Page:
Wednesday Oct 18

Schramsberg-thumb A few months back I wrote about some of the unique terms used in the wine world. Included was a small glossary of words that speak the devotion of an Oenophile. One of my favorite words in the lexicon, that I use often and without pretention, is ‘quaffable’.

If you look up quaffable, it has many meanings, all of which basically come back around to the same definition; a wine that is low-priced, simple, and goes down easily. If you watch the film Sideways, for which the consensus seems to be that people either love the movie or hate it, the main character, Miles (who is played superbly by Paul Giamatti) uses it during a conversation and it goes like this...Quaffable, but uh... far from transcendent.” His use of it is so natural and relaxed, that you almost miss it and to date, it’s certainly one of my favorite uses for it. And so, I use it often and as I see fit.

I actually preferred the book, but the film was a fun ride. As an amusing side note; I met Rex Pickett, the author of Sideways and its sequel, Vertical, and we drank wine while bashing low priced Pinot Noir. It was a fun afternoon to say the least.

I’m not ashamed that I picked up the word from Miles, nor that it found its way into my vocabulary. I find I use it most often when referring to what I call my ‘daily wine’. Monday through Friday, I have dinner with my wife at 7pm. We sit down at the table in our Freda Kahlo style kitchen, we talk about our day, we eat our meal and we drink a glass of wine... or maybe two, maybe three. It’s a routine I try to stick with and I enjoy doing. Since I don’t have the luxury of opening a top shelf wine every night, I’ll open one that is moderately priced and palatable for my evening meal.

Finding a quaffable wine that I actually find tolerable is not easy. I adore really good wines and I’m not shy about saying so. So the task of finding a wine for our evening meal that comes with a price point of $20 - $30 a bottle is not an easy one. The research I do to find these wines takes longer than deciding which wine I’m going to review for each month’s column. The research I undertake looks something like this - I read dozens of reviews from top critics, go to wine blogs to check out their weekly picks, search wine auctions for lower priced wines that they deem worthy enough to bid on, and finally, I write notes on different varietals, which unfortunately excludes Pinot Noir. The reason being is that it’s my favorite wine and I have yet to find one, in that price range, that I can drink every night.

After I’ve compiled a solid list of what I think may be some quaffable wines, I purchase several of them and get to work. I sit down with my wife over dinner, open a bottle, toast and then ask her what she thinks of it. Shawn Marie’s palate is better than many people I drink with, so her opinion matters to me. She finds hidden details that at times I’ve overlooked. I never tell her the price of the wine, as I just want her honest and unbiased thoughts. If we both agree that the wine is decent, then I’ll hunt down a case or two and that will be our nightly wine for a spell.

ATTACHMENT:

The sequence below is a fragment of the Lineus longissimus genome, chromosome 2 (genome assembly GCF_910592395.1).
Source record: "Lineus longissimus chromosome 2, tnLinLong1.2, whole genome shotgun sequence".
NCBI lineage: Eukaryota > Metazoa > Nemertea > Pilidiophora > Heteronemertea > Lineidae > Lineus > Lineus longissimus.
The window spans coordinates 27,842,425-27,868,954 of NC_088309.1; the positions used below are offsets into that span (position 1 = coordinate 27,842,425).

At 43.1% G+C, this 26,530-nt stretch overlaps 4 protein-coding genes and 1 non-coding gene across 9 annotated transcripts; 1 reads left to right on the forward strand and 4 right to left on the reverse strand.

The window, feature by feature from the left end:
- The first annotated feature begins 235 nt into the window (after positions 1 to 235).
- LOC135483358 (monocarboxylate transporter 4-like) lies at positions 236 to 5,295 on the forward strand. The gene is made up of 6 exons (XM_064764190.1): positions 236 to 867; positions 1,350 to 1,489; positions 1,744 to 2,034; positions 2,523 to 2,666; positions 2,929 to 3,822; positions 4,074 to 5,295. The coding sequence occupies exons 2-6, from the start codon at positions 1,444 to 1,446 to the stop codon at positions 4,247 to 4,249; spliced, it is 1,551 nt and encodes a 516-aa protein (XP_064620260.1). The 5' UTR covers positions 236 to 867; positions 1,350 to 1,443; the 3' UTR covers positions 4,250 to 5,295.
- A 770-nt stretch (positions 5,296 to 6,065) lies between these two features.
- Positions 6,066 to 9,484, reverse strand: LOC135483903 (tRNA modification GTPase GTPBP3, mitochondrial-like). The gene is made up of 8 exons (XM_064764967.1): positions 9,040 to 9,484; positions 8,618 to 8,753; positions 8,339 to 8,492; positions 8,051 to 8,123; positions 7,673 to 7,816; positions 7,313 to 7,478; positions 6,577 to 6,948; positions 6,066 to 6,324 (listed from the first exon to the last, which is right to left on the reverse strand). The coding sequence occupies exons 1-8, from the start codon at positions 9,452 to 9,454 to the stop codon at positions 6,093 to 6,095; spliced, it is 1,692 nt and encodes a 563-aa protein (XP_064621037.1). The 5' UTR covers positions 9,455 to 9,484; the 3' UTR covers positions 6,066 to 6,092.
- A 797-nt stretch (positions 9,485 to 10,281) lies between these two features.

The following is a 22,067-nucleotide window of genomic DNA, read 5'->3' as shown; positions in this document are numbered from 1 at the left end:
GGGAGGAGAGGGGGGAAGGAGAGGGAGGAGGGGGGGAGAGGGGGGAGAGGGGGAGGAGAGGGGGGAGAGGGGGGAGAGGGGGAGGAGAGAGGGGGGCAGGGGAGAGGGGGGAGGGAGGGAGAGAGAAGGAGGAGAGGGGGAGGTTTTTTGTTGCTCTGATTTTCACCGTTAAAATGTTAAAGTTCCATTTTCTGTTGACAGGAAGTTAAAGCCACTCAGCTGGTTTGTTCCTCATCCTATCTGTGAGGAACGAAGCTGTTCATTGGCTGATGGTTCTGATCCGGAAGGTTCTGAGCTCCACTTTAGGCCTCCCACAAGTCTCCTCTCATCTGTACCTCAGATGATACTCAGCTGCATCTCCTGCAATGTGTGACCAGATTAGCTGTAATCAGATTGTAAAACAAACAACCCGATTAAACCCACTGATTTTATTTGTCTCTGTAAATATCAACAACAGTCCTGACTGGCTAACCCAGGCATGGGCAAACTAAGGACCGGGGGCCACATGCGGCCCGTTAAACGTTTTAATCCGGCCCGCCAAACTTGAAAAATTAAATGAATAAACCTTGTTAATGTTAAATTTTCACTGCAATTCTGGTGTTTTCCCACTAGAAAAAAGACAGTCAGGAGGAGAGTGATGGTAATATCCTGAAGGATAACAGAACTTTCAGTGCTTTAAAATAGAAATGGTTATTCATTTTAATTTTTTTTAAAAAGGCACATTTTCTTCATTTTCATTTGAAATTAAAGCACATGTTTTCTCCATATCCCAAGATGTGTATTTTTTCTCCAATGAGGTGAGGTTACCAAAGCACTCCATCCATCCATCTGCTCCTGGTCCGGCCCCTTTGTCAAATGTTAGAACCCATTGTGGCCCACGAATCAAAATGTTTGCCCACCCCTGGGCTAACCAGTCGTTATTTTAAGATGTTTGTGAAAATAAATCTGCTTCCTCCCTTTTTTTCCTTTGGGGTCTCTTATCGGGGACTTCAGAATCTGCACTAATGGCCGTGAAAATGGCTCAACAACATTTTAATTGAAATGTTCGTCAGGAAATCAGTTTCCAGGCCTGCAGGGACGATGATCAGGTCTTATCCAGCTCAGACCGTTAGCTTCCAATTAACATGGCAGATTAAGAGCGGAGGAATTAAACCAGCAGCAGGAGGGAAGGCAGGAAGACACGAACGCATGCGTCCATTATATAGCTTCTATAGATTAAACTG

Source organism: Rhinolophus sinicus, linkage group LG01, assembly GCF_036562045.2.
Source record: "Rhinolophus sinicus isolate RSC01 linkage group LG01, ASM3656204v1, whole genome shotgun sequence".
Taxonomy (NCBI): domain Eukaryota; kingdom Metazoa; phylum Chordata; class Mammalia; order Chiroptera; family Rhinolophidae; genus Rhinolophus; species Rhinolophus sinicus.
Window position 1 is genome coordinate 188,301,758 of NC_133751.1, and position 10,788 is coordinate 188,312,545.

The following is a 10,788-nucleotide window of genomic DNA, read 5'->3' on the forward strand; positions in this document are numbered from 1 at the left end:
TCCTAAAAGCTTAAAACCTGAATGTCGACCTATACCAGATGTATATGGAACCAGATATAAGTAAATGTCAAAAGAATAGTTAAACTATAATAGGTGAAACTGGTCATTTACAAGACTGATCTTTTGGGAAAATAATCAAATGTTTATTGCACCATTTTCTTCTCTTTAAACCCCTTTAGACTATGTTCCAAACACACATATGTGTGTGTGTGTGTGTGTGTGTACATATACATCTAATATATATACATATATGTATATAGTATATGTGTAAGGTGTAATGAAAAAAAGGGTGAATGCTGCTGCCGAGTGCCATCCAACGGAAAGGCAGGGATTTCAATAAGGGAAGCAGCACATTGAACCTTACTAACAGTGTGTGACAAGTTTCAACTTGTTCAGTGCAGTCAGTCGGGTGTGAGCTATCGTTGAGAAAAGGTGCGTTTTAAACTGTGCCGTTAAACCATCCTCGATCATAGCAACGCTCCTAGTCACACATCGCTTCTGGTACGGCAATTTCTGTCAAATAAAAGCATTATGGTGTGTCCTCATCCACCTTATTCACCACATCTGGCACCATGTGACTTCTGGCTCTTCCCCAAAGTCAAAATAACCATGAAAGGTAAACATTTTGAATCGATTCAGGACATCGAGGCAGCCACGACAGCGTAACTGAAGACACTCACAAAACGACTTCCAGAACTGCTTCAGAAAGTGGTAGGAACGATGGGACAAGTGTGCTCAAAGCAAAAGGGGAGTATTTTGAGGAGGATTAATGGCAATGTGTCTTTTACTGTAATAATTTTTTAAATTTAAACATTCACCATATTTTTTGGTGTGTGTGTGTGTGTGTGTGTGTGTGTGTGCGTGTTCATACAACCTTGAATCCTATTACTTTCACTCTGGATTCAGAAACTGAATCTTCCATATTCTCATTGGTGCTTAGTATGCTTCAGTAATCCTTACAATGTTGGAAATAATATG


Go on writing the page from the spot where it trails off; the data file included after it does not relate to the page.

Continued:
Many evenings when I’m skulking about the wine cellar, looking for a particular bottle that will suit the mood, I usually end up in the Sparkling Wine area. I love bubbly wines and I don’t need a special occasion, a boat christening or New Year’s Eve celebration to enjoy one. Sparkling Wines, which are often referred to as *Champagne, go quite well with many different food pairings. Personally, I find a nice California sparkling brut goes well with roasted chicken, salads and chocolaty desserts. (*Champagne is a region in France and only wine from that region should be called as such.)

I like pairing my food with wine, but sometimes I just want to enjoy the company I’m with and I’m not particularly concerned with what it goes with. Knowing that everyone is having a great time and enjoying some great wine, is all that matters. The truth is there are hard and fast rules to this wine game. It really comes down to what you like and being patient enough to take the time to ask yourself if the wine you’re drinking complements the meal. If the answer is “yes”, excellent. It’s great when the pairing works and really, that’s all there is to it. If I was to say what’s ‘most important’, it would have to be this... Drink what you like. Eat what works for you. Pay attention to the nuances and tastes. Experiment. Share the experience with others.

During my college years, when I worked at Morry’s of Naples (which I’ve written extensively about in past articles) I learned vast amounts of wine knowledge by smelling, tasting and discussing with fellow co-workers. Of al the wines we sampled, I would often comment about one particular California sparkling wine, which not only had great balance, but was also very, very affordable, and for a broke college kid, even with my employee discount, this was right up my alley. The wine was Schramsberg and for under $40.00, I’d challenge anyone to find a better sparkler. Back then the only other sparkling wine worth mentioning would have been Veuve Clicquot. It was excellent Champagne near the same price. That of course was before they sold out to Louis Vuitton Moët Hennessy group. Sorry, I’m digressing for a moment, but I think it’s worth pointing out that Veuve made an appearance in Casablanca and these days it just feels like they’re living on the name and the emphasis on quality is sadly no longer there on their lower priced selections.